«Vesely Martin
martin.vesely@vesch.org; facebook

<Critical Alliances>

    HDLU – Galerija PM, Zagreb
    with Hugo Canoilas (PT/AT), Lucy McKenzie & Beca Lipscombe (Atelier) (GB/BE), Wolfgang Obermair (DE/AT),
    Markus Proschek (AT), Ales Pushkin (BY), Tamas St. Turba (HU), Ekaterina Shapiro (RU/AT), Martin Vesely (AT)

    HDLU – Mestrovic Pavilion, Croatian Association of Artists
    Design: Ivan Meštrović, sculptor (1883.-1962.)
    Architectural design: Harold Bilinić d.i.a. (1894.-1984.), Lavoslav Horvat d.i.a. (1901.-1989.),
    regulation by Zagreb City Department of Buildings, Ivan Zemljak d.i.a. (1893.-1963.)
    Construction: 1934. – 1938.

    (enlarge: click image)

    in comparison to:
    HDLU – Galerija Bačva, Tihomir Matijević ,Nemjesta‘

    (enlarge: click image)

    HDLU – Galerija Prsten, Marijan Crtalić ,Introspektiva‘
    (enlarge: click image)

    Lucy McKenzie & Beca Lipscombe (Atelier E.B.) ,The Inventors of Tradition Collection‘, 2011
    Wolfgang Obermair ,Weapon for a bicycle demonstration‘, 2012
    Martin Vesely ,Untitled (Table – Beech, steel, glass)‘, 2011
    on the table: Ludwig Kittinger ,Untitled (VIS)’

    (enlarge: click image)

    under the glass: working material by Franz Zar

    1.) HDLU (dome view) 2.) left: Markus Proschek ,Blackbirds’ Shadow‘, Lithography, 2012,
    middle: Lucy McKenzie & Beca Lipscombe (Atelier E.B.) right: Martin Vesely, Free Collection Vienna #4, 2012
    3.) Wolfgang Obermair, Fixed action patterns, 2012 4.) Tamas St. Turba ,Who is against us, is with us‘, 2009 background: Ales Pushkin, Springlike (Birdhouse), 2010 5.) Hugo Canoilas , Centar, 2012, background: Markus Proschek, Strict Machine, 2011
    6.) detail view Hugo Canoilas

    An Alliance of Precarious Relationships
    Text: Andreas Spiegl

    If this project is a question of “alliances”, then questions of “connections” or “combinations” are implicitly also up for discussion. Who enters into an alliance with whom, who joins up with whom and why? If in addition these questions are posed in the context of art and above all out of the context of art, then they are addressed to art itself: can art enter into alliances, with whom and with what can it connect that would lie outside of itself? Because in order for two or more areas to be able to combine in an alliance not only would these have to be distinguishable in advance, but they would also have to be separable within the framework of the alliance in order not to merge indistinguishably into one another and thereby to lose the alliance in favour of a fusion. In this sense the alliance appeals to an association of entities that were separate before their connection and also integrate this separability into their connection. Alliance means being connected separately and being separable in this connection. This separability, the keeping apart of the allied, also outlines the temporal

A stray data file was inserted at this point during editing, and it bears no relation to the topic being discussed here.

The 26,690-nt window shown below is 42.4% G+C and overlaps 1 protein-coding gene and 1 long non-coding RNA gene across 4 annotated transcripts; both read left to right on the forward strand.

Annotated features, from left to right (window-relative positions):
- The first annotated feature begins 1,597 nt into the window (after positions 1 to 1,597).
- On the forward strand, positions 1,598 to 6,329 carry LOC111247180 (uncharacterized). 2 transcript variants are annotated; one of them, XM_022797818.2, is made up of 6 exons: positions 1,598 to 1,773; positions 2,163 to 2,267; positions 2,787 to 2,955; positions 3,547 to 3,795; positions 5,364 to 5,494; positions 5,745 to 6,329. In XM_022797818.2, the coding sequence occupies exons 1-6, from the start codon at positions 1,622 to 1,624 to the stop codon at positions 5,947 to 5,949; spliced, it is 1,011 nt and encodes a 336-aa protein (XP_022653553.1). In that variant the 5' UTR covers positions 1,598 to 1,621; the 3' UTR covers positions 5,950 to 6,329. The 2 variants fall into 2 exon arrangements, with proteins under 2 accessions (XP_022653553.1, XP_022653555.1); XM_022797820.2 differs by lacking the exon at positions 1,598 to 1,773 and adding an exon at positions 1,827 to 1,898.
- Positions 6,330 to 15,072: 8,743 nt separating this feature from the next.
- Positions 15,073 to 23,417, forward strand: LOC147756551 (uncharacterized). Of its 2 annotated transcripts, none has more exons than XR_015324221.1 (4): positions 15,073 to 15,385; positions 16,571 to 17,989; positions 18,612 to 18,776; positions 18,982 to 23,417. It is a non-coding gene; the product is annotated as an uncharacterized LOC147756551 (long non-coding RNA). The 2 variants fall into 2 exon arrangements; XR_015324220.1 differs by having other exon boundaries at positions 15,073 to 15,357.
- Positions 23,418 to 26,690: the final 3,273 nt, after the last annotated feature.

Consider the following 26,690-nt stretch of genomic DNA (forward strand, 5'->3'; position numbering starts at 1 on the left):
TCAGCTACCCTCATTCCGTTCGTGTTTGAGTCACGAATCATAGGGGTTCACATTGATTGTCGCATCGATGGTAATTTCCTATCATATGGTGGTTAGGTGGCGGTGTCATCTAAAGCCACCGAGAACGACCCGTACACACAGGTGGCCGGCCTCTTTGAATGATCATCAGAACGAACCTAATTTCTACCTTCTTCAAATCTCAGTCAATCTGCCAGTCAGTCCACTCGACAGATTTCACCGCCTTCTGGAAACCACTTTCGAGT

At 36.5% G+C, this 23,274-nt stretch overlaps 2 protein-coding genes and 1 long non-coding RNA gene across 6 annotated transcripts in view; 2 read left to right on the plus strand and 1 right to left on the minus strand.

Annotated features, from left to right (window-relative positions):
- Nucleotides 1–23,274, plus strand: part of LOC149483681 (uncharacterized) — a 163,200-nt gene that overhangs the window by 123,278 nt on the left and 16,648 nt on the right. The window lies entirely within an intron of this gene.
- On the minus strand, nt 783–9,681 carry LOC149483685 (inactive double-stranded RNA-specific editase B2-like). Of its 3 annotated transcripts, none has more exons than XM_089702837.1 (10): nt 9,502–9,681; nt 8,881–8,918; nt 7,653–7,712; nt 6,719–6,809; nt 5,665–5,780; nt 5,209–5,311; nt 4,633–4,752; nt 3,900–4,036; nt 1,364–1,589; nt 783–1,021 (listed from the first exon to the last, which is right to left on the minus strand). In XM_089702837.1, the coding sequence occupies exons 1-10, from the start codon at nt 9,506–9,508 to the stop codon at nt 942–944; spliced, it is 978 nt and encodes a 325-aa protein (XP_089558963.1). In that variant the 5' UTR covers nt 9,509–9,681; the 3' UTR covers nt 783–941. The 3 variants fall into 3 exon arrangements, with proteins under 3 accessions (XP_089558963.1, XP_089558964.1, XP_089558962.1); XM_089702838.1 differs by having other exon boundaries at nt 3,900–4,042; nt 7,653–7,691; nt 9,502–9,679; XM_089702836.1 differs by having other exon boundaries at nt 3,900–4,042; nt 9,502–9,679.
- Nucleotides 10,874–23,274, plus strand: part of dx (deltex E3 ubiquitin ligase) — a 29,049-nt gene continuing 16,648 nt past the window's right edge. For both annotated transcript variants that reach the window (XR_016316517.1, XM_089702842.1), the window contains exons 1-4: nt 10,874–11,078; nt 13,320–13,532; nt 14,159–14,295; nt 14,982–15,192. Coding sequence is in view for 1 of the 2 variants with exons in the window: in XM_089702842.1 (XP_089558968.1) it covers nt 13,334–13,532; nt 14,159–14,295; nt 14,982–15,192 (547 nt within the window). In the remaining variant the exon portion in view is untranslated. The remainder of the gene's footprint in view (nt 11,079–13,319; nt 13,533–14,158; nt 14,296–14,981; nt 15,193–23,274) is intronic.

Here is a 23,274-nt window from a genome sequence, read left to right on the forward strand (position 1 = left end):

horizon of an alliance that orients itself solely on the aim of the connection and loses its meaning as soon as the objective has been reached or another reason appears in its place in order to continue the alliance beyond the initial cause. What seems essential here is the fact that the objective of the alliance always pursues only one particular interest – whether it is defence, attack, the accumulation of its own means or arguments, whatever it may be: the alliance nourishes itself on the particular and always allots the universal to the entity for which this is reserved. If art devotes itself to politics, the economy, the private or the public, to the institution or to everyday cultural life, then there is the option that it takes up these fields and declares them to be part of artistic practice – and then for example understands itself as “political art” or as art that unites the private and the public – or it appeals to the alliance, to the connection with these areas in order nevertheless to remain separate and separable from them. If in this project it is a question of “critical alliances” then the title suggests that art not only enters into particular associations with other areas without completely merging into them but that it also takes a critical view of these alliances themselves. The “critical” element of the alliance can only consist in the fact that the connection with an alliance partner – and be it the alliance of art and the economy – tends to blur the separation and separability of the two areas: whether it is the experience that the alliance between art and the economy leads to the fact that art with its aura of the social and critical is drawn on as a partner simply to legitimise the economy as the alliance partner that finances it and simultaneously uses it as a figure of legitimation. This alliance is critical because it gnaws at the universal colouring of art as an entity, because the particularity of the association not only endangers the identity of the partner but perhaps assimilates it completely, in order then to be left as a socially and culturally committed economy. “Critical alliance”, however, can also mean fundamentally doubting the separation and separability of art from the other alliance partners, even calling into question the idea of the “singularity” of art and its connection with an “outside” of it. Historically this doubt takes up the question of the autonomy of art: Does it have something that is uniquely its own and makes it distinguishable from other connections? Is it just the appeal to the term “art” that distinguishes it from other fields? Does it have a methodology that belongs to it alone and which can be carried over into other fields according to the alliance? Into politics, without becoming politics, into the economy without becoming economic, into everyday life without just becoming routine, into one’s own life without declaring one’s own life to be art? In this sense the “critical alliance” stands for a precarious relationship that art maintains with itself, to itself and the precarious idea of an “outside”. Precarious means that both options are questionable, simultaneously representing an “as well as” and a “neither nor”. This precarious position not only keeps classifications open but openly appeals to contradiction. In this sense the contradiction outlines an aesthetic paradigm that the artistic works involved in the project each specifically follow. Equally supported by knowledge, by hope, by joy and by anger of being “beside oneself”, “going wild”, in order in “being beside oneself” to enter into an alliance with an endangered self, forging a precarious alliance with oneself, for a theme, for a project, for an issue, for an objective. The horizon that is inscribed in the founding of an alliance is the danger, even the fear, of not being able to reach an objective alone and therefore looking out for an alliance. In this sense, the alliance always tells of a horizon of danger, of a horizon of fear, of a potential danger that precedes an alliance. Thus every alliance becomes an indicator of a fear that runs through space and time. However, instead of only encountering the danger in a confederate way, precisely in its association the alliance cannot avoid pointing to the danger, even defining the danger that underlies it. And this is also an aesthetic paradigm of the alliance: producing the danger that it simultaneously seeks to exorcise. Spellbound, one can only look at an “outside” with which one enters into an alliance in order to internalise the danger, even in order to understand the danger as an essential characteristic of one’s self. And in view of the dangers that arise from politics, from the economy, from society and culture, one can actually only go wild and thereby enter into an involuntary alliance with one’s self.